last updated June 2019
Several months ago I asked, Is Self-Care Part of Your Paid Employment, and Should It Be? Of readers who responded to the interactive poll, 50% said yes, 25% said no, 25% it depends.
Since then, I’ve done more reading on self-care as it relates to church employment, and today I share the most helpful articles I’ve found with the title/link and a brief quote—not to summarize each article, but to encourage you to read the entire post. Some specifically address pastors, others speak more generally, some offer practical suggestions, others challenge the idea of self-care, one article might seem to contradict another, but together they stimulate a thoughtful approach to self-care when you work for the church.
Wherever you see “pastor,” “clergy,” or “employee,” please feel free to fill in your own job title, and wherever you see “workplace,” substitute church or other Christian organization. If you have other articles to recommend, please add the link in the comments to expand this resource list.
I have been asked what seminaries teach now about self-care, having only graduated 5 years ago. Self-care was one of most common mantras of my seminary education, and it seems obvious to me that you can’t really care for others, or fulfill your vocation with integrity, if you are a burned out wreck… yet so many pastors obviously feel the opposite.
For so many professional ministers, a well rested, healthy pastor is a pastor failing at ministry. The Duke Clergy Health Initiative study on self-care among pastors, suggests that many ministers think self-care is selfish. My colleagues have told me that there was a day in seminary education when the message to students was that being a pastor meant giving your life to Jesus (or in other words, to your congregation 24/7). There is no room for self-care in ministry.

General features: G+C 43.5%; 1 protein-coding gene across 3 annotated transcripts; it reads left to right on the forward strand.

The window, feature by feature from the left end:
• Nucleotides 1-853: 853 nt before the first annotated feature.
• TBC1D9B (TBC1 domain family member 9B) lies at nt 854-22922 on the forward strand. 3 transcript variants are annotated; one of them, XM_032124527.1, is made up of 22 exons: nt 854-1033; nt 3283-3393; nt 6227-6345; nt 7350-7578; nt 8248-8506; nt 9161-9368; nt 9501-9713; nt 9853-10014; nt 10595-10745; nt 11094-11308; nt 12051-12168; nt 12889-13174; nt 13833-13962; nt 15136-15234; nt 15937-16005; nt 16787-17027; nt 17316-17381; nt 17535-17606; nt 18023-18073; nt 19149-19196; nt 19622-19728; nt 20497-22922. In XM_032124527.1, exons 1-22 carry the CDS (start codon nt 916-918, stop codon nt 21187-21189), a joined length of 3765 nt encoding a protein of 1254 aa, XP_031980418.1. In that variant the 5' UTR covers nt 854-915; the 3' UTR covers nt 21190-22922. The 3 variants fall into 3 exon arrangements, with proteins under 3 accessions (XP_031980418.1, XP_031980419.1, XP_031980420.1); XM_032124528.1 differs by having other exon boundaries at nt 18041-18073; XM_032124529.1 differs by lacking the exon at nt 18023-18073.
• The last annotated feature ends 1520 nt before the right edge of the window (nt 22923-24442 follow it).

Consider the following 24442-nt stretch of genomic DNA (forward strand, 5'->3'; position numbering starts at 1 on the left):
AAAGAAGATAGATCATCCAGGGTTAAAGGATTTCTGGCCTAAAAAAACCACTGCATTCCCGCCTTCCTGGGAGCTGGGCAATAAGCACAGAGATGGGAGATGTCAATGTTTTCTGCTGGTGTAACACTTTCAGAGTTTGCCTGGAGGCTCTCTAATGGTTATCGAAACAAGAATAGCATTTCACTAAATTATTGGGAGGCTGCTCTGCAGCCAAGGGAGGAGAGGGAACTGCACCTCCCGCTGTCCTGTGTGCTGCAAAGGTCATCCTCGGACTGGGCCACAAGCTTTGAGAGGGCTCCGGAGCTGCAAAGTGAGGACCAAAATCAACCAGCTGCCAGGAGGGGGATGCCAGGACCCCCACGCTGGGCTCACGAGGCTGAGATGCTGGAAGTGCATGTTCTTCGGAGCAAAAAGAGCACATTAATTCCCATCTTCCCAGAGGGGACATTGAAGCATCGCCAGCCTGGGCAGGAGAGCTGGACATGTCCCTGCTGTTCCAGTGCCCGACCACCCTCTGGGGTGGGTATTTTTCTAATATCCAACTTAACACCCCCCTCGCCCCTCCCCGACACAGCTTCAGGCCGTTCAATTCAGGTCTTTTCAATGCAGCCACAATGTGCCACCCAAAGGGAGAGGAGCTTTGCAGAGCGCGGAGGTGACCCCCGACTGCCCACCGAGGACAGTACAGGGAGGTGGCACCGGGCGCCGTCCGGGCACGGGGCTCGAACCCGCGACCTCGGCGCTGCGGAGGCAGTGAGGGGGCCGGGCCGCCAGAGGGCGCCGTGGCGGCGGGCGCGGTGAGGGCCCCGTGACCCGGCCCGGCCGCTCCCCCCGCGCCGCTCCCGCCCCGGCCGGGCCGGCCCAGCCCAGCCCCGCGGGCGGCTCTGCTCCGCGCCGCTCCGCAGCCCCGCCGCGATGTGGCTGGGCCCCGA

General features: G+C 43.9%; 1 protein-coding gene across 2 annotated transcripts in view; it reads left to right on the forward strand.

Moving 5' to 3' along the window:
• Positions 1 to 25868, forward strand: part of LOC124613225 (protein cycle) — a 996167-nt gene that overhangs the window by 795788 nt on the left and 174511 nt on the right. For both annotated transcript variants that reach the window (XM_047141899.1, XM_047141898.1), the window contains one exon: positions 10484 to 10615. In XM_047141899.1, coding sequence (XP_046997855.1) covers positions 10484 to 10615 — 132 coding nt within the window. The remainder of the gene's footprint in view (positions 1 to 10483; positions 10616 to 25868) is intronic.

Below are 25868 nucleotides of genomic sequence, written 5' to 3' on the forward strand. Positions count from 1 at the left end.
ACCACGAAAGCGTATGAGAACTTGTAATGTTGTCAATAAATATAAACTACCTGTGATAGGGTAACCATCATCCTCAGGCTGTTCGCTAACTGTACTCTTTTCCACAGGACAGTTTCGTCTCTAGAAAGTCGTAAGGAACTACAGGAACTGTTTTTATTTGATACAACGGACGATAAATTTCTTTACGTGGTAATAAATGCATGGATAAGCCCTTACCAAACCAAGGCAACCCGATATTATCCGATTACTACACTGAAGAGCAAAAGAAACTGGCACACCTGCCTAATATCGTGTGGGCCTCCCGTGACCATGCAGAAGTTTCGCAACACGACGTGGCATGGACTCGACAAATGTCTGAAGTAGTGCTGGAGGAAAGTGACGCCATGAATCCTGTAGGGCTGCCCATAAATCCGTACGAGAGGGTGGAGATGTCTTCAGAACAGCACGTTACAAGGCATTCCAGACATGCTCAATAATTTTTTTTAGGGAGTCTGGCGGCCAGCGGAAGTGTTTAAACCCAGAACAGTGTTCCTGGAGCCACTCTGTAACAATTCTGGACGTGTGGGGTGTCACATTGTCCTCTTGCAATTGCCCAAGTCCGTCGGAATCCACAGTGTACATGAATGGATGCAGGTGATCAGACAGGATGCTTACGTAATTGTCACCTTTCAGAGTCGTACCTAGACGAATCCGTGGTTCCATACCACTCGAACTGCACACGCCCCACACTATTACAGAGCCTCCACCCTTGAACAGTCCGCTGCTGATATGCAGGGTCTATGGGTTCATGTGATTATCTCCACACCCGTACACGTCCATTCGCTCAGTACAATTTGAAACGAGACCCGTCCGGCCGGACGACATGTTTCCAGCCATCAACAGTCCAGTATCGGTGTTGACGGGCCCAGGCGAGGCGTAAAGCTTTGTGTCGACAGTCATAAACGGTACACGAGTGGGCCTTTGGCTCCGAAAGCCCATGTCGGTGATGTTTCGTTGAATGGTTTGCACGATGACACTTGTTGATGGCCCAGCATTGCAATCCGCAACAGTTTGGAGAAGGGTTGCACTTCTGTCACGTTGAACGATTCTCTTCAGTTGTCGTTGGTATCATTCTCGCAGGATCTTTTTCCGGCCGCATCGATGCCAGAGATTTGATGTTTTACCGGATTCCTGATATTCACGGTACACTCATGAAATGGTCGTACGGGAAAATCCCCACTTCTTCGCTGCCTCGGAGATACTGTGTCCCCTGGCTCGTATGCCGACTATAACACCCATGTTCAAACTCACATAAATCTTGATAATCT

I do not think clergy need more lectures about self-care.
It seems that at every ordination or installation service I attend there is a charge given about clergy self-care. One minister stands up and tells another minister that they know they are about to work themselves to death, so resist the temptation. “Take your day off…set boundaries…don’t try to be all things to all people.” All this is done in front of an audience of lay people who are supposed to be impressed that we clergy would need such a lecture. It has become a cliché, and seems to have trumped prophecy, theology and the love of Jesus.
Quite simply, good self-care is attending to and respecting the limitations and needs that God has designed for humans. I find the analogy of caring for our car as a helpful starting point. Changing the oil and doing regular maintenance is simply being a responsible car owner. It is not selfish to ignore the flashing check engine light; it is not a measure of one’s strength to ignore our needs as a human, rather foolishness.
The topic of self-care, particularly as it relates to physical and emotional health, has long confused and challenged me as a Christian. While I’ve deeply resonated with much of the common sense in the philosophy of self-care, other aspects have troubled me and seem completely incompatible with Christianity. I couldn’t agree with Scripture and at the same time agree with arguments encouraging me to pursue a self-focused, indulgent, comfort-based lifestyle. On the other hand, I heartily agreed in principle with discussions of self-care as stewardship. Still, I usually came away with more of a sense of heavy obligation than of freedom and gratitude. I often saw God as an auto mechanic pacing around, irritated and inconvenienced by my failure to get my car in for regular maintenance.
The closest the self-care movement can get to truly good news is to tell you to stare at something big:
- “Watch a sunrise.”
- “Hike in the woods.”
- “Go to the beach.”